Search Results

Advanced Search

1 to 15 of 33 results

Sort by:

Filter by:

Contributors

Article Types

Authors

Subjects

The Death of Petronius

Mark Ford, 18 December 2008

... after Tacitus) Turning to Caius Petronius, there are a few things about him that deserve To be remembered: he liked to sleep all day, then devote his nights To business – or pleasure. Most have to work hard To become well known, but it was idleness that propelled Petronius to fame ...

Chaotic to the Core

James Davidson, 6 June 1996

Satyrica 
by Petronius, translated by Bracht Branham and Daniel Kinney.
Dent, 185 pp., £18.95, March 1996, 0 460 87766 6
Show More
The Satyricon 
by Petronius and P.G. Walsh.
Oxford, 212 pp., £30, March 1996, 0 19 815012 1
Show More
Show More
... this family-tree was never quite clear. Classicists have always found it easier to demonstrate Petronius’ precedence than to illustrate his influence. In contrast to that other great Latin novelist, Apuleius, who managed to create in the Golden Ass a blend of burlesque and piety that was exactly to the taste of the Early Modern European, ...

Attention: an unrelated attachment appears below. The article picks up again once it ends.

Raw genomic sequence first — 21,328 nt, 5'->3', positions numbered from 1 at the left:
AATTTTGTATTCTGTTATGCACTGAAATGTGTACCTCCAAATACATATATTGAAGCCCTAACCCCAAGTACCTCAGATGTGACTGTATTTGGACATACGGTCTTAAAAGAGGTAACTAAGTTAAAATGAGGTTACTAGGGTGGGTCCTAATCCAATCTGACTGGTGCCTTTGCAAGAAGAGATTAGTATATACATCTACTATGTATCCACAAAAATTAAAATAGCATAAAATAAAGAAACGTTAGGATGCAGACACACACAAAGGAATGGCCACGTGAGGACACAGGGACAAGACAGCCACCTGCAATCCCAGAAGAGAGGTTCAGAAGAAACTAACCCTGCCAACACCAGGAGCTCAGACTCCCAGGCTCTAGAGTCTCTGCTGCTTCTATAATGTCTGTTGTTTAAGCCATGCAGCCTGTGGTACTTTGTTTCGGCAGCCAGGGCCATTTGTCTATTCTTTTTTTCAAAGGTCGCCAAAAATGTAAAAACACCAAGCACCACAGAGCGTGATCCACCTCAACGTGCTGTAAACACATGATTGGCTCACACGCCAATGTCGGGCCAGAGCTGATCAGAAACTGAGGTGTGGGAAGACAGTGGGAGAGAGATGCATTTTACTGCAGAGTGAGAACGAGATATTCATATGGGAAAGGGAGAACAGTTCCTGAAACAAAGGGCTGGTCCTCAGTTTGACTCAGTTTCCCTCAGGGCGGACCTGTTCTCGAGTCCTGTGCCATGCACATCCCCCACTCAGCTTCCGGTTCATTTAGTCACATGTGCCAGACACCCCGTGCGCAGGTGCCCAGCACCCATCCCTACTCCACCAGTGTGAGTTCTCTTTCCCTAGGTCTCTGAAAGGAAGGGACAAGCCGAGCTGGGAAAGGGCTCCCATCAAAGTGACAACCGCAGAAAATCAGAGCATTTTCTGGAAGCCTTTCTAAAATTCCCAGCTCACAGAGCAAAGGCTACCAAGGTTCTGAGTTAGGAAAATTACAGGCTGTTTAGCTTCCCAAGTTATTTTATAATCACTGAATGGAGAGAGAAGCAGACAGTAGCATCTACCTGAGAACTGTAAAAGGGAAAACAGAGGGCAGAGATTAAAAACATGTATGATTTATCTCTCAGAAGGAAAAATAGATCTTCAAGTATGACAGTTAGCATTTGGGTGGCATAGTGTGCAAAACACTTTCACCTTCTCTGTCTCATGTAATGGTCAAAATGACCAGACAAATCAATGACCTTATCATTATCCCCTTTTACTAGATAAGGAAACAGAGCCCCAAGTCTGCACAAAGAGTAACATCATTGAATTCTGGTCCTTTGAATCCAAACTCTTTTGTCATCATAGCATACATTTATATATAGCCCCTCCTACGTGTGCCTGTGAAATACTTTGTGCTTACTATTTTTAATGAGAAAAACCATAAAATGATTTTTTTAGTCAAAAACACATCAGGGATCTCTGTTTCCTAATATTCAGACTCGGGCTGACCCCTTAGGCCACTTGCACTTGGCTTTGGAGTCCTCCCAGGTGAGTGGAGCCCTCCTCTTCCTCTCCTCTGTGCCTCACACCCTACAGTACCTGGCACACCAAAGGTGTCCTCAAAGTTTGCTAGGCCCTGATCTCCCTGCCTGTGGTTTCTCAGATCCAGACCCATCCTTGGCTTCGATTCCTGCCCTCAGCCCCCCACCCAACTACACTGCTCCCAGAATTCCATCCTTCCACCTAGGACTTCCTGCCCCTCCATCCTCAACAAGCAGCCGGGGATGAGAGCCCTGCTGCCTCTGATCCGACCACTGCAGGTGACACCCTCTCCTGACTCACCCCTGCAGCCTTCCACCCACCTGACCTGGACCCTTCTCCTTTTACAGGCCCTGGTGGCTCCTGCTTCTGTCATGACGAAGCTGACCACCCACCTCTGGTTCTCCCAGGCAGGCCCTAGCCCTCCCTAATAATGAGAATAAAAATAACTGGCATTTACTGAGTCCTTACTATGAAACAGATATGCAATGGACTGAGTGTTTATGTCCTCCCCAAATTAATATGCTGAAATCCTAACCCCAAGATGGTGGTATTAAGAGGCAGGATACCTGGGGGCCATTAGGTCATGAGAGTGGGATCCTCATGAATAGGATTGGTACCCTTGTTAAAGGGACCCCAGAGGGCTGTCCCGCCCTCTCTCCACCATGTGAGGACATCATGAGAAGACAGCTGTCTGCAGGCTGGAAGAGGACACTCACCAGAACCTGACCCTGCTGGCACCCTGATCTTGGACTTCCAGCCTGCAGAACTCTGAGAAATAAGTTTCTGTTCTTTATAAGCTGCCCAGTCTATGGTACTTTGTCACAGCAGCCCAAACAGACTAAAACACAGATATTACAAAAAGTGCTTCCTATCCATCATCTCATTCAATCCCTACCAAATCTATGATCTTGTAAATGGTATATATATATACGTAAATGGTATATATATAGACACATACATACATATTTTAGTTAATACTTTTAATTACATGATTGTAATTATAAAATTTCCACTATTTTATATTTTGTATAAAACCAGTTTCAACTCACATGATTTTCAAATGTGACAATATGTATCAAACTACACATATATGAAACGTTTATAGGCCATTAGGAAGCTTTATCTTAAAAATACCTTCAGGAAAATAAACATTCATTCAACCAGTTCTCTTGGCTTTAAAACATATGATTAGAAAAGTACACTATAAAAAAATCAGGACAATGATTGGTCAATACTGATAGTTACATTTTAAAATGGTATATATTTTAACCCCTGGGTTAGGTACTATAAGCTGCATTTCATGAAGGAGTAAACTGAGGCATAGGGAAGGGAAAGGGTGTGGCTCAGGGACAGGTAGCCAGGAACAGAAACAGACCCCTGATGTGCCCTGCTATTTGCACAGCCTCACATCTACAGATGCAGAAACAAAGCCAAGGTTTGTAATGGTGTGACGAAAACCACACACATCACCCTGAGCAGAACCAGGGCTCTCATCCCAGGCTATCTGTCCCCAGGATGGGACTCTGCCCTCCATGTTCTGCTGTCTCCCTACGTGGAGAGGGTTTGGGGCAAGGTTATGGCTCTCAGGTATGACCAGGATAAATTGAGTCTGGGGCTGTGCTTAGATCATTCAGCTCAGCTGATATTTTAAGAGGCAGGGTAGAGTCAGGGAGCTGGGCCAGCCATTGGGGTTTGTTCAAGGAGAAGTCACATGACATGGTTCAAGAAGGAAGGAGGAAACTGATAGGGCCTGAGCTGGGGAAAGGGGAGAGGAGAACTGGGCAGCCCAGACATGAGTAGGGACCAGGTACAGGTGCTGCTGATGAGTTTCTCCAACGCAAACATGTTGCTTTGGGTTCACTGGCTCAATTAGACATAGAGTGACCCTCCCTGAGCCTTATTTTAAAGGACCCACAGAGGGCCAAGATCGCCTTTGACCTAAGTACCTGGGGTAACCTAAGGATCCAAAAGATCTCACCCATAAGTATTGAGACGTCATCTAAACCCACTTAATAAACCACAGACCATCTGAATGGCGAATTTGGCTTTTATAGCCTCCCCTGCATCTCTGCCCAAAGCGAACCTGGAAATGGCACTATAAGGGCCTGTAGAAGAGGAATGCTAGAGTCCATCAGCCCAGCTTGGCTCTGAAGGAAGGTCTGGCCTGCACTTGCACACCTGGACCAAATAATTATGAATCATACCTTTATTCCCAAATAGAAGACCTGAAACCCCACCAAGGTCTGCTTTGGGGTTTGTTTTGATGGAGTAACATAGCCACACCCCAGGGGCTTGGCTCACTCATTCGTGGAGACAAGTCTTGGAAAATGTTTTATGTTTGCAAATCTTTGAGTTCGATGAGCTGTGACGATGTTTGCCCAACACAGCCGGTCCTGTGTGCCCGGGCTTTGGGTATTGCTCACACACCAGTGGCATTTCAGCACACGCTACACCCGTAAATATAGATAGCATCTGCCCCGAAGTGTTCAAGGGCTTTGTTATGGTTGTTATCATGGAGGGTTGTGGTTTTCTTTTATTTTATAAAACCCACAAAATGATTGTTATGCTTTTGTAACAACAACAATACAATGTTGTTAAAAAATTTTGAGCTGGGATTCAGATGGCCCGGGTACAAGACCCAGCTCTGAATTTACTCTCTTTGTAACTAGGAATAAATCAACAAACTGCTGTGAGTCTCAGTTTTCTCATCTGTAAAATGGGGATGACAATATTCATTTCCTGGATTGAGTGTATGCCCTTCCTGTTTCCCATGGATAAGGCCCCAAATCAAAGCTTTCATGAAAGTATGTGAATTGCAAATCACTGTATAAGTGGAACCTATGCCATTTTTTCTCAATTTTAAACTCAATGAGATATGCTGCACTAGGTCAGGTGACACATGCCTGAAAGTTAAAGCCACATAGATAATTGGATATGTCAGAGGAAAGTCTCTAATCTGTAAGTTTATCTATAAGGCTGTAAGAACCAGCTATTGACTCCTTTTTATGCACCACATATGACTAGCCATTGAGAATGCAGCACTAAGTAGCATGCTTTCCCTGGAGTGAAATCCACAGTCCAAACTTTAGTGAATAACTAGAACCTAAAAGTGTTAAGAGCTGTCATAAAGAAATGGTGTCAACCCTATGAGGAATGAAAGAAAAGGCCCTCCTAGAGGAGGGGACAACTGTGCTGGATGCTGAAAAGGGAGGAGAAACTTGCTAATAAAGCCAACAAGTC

Dead Eyes and Blank Faces

John Henderson: Expression under Nero, 2 April 1998

Dissidence and Literature under Nero: The Price of Rhetoricisation 
by Vasily Rudich.
Routledge, 408 pp., £50, March 1997, 0 415 09501 8
Show More
Show More
... of moral essays and meditative epistles; Lucan’s ranting epic on civil war; and the Satyrica, Petronius’ mutilated experimental novel on sex, drugs and the whole sick crew. These are plotted along a graph of ‘(im)moralism’. ‘The Immoral Moralist’, ‘The Moral Immoralist’, and ‘The Immoral Immoralist’ – Seneca, Lucan, ...

N.V. Rampant meets Martin Amis

N.V. Rampant, 18 October 1984

... also see why I had not chosen it. So I was grateful to him. Grateful to Martin Amis, the post-punk Petronius. Yes, Mart. I’ve heard of Petronius. You didn’t get all the education. There was some left over for the rest of us, right? Through the ostentatiously open door of the bathroom I had noticed that the bidet was full ...

Glaucus and Ione

Hugh Lloyd-Jones, 17 April 1980

The Last Days of Pompeii 
by Edward George Bulwer-Lytton.
Sidgwick, 522 pp., £6.95, December 1979, 0 283 98587 9